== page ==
Man looking through someone else's glassesIn every single interaction we have every day, in and out of the workplace, there is always the unspoken factor of our perspective — and the perspective of others. We bring so much into our interactions. Obviously, this includes our mood of the moment and how well we are dealing with our existing stress level.

But there is so much more involved in entering into even the simplest of exchanges.  As a rule of thumb, we bring in the stories we tell ourselves about the other person. We bring our history of experiences with similar people or similar situations.

Our Perspective Includes

We also bring in our personal history of communication. That includes how we communicated in the homes where we were raised, especially around inquiry and conflict.  Were we allowed to question others’ statements and thoughts? Did we address conflict directly in our family, or was conflict swept under the rug and left unresolved?

And most certainly, we bring in both our personal style of communicating (e.g., fast or slow, people-focused or task-focused) and the values through which we filter our decisions.

That’s a lot of stuff, huh, when you consider how many people you interact with in a day, a week, a year?  What do you do with all of that?  You start with self-awareness.  Be clear about your own “baggage.”  When you understand what you are really bringing to the table, it becomes easier to recognize that we all have perspectives that color our communication.

May 10, 2016

Got Conflict? Yes Is a Good Answer! 

What does conflict mean for your business?  Is the news all bad?

Research showcased in CPP’s “Global Human Capital Report: Workplace Conflict and How Businesses Can Harness It to Thrive” tells us it can be really damaging:

  • More than a quarter of all U.S. employees (27%) have witnessed workplace conflict “morph into a personal attack.”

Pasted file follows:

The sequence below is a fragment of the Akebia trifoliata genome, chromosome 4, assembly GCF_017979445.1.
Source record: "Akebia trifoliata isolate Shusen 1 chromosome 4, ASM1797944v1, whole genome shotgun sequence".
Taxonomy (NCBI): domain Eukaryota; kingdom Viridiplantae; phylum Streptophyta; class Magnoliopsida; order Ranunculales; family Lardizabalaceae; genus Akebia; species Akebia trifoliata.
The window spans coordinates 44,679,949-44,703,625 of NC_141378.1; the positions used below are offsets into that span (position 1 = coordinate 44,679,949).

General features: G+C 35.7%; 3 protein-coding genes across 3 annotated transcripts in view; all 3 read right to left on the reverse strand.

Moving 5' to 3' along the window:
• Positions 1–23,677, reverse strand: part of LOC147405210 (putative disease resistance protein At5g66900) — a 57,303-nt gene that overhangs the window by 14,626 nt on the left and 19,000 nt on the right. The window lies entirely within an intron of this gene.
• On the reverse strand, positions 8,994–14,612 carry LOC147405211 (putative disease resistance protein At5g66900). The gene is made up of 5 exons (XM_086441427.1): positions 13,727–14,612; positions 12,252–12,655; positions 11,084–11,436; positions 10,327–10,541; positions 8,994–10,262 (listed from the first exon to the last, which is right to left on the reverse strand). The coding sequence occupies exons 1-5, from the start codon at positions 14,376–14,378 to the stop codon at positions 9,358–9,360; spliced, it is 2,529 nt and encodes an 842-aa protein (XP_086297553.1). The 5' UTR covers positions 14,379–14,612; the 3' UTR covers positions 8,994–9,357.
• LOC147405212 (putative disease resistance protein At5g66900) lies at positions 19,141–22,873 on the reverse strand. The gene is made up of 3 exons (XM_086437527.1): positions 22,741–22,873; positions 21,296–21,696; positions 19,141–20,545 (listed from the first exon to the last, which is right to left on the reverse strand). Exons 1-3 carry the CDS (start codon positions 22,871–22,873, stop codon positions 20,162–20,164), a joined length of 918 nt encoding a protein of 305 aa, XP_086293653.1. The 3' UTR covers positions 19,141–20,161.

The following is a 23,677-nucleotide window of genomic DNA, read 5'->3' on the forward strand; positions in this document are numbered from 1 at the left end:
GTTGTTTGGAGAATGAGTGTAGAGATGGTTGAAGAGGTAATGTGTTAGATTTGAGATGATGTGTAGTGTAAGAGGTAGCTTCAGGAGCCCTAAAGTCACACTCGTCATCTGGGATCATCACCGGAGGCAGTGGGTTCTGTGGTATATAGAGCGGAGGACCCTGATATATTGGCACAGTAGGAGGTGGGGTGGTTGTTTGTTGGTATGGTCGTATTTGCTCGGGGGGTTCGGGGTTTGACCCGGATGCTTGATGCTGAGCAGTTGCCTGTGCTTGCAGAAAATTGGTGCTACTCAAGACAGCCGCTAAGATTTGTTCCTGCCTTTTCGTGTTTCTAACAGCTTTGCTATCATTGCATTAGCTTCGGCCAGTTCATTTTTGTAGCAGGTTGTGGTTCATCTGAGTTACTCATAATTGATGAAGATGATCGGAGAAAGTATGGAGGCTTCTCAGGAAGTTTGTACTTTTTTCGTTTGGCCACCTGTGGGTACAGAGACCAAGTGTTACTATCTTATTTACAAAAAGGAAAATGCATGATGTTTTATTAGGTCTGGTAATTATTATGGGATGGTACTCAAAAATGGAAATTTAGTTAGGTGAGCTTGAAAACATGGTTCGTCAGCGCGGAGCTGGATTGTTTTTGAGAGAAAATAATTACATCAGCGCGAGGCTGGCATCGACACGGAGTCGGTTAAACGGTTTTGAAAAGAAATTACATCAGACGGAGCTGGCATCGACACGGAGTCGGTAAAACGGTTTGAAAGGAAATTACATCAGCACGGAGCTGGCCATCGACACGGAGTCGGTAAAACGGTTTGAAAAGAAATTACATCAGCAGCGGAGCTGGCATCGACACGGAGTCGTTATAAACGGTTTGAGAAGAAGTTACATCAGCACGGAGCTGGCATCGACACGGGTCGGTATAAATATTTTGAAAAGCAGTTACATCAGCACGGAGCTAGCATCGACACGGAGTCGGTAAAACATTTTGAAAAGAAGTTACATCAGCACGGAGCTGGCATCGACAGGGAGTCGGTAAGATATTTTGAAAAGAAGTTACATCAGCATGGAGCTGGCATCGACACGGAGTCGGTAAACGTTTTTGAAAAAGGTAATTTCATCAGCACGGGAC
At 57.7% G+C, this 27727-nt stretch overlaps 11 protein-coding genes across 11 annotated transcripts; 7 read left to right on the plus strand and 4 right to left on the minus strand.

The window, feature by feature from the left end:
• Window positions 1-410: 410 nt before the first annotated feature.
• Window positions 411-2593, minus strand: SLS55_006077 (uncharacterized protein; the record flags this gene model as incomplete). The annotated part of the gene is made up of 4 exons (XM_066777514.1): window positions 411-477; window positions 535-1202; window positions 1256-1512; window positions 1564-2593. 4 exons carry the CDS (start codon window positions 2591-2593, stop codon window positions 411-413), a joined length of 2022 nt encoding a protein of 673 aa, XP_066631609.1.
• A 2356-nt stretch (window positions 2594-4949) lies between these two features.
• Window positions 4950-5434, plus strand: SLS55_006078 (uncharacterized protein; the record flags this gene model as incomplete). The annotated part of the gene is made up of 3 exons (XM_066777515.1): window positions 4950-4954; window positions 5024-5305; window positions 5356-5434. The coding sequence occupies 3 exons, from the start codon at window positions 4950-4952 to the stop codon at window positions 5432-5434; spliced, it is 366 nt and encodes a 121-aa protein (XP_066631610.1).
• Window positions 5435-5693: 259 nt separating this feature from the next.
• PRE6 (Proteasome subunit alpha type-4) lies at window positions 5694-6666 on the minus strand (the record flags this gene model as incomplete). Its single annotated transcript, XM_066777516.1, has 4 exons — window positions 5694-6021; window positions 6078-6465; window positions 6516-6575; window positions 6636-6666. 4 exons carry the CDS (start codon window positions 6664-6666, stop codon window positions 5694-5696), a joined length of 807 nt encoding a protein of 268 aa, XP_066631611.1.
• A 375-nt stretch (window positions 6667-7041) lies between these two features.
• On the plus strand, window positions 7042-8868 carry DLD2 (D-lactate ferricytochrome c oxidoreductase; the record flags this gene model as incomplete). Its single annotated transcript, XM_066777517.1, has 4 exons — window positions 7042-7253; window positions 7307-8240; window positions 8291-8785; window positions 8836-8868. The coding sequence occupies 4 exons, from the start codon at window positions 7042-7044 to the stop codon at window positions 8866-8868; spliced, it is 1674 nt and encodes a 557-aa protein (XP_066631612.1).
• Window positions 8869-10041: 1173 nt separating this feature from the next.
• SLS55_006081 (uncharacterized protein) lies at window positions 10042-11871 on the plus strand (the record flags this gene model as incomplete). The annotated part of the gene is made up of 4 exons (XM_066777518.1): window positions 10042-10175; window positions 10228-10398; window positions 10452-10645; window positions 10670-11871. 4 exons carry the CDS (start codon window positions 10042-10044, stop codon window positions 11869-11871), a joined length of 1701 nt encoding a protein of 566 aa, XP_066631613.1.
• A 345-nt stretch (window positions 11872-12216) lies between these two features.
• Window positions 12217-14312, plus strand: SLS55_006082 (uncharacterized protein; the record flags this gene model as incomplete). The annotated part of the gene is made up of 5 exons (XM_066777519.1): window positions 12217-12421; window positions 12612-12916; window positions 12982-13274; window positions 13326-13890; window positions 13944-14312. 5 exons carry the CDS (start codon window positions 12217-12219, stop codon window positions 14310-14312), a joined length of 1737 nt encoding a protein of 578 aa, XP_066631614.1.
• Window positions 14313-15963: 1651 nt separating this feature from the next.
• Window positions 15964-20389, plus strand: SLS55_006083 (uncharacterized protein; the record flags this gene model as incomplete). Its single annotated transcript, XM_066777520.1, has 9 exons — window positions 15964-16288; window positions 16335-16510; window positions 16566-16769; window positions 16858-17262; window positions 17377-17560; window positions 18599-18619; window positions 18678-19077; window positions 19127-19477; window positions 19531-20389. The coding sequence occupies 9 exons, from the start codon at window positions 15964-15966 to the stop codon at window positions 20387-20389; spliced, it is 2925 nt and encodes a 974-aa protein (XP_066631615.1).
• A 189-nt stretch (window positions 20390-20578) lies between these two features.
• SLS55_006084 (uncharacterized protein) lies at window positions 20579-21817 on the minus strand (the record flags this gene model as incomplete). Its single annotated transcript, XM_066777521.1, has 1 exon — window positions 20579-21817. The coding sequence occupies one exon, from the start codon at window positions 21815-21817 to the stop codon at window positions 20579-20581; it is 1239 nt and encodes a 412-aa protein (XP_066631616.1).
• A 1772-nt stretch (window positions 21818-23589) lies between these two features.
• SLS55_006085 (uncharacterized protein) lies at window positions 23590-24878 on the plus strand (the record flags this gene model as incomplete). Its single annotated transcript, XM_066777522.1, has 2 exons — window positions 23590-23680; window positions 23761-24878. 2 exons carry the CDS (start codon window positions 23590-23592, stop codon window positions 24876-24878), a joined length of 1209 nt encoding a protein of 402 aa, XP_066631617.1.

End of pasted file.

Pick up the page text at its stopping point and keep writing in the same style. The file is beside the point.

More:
• One in four employees say that they have become sick or have missed work due to conflict avoidance.
Cartoon with caption:" I take it this department has seen some conflict."Those statistics tell us that both avoiding conflict and allowing conflict to get out of hand impact productivity and the organizational culture. So organizations, and managers specifically, need to learn to resolve conflict in a healthy way.
One of the tools we use in employee engagement work is the Thomas-Kilman inventory of conflict modes, broadly referred to as TKI®. This tool assesses individuals’ abilities to navigate five conflict modes in terms of both assertiveness and cooperativeness:
  1. Avoiding (Lose-Lose)
  2. Accommodating (Win-Lose)
  3. Compromising (Win-Lose)
  4. Competing (Win-Lose)
  5. Collaborating (Win-Win)

The “winning” and “losing” relate to the level of satisfaction each party achieves through the conflict style. This means in resolving conflict, you need to understand what your goals are and whether and how much of your own satisfaction you are willing to negotiate.

Managers and employees who have strong collaboration skills and the ability to work toward mutual satisfaction to resolve conflict create effective teams and contribute to a positive organizational culture.

Interested in taking the TKI assessment to learn more about your conflict management styles? Email me and we’ll set it up.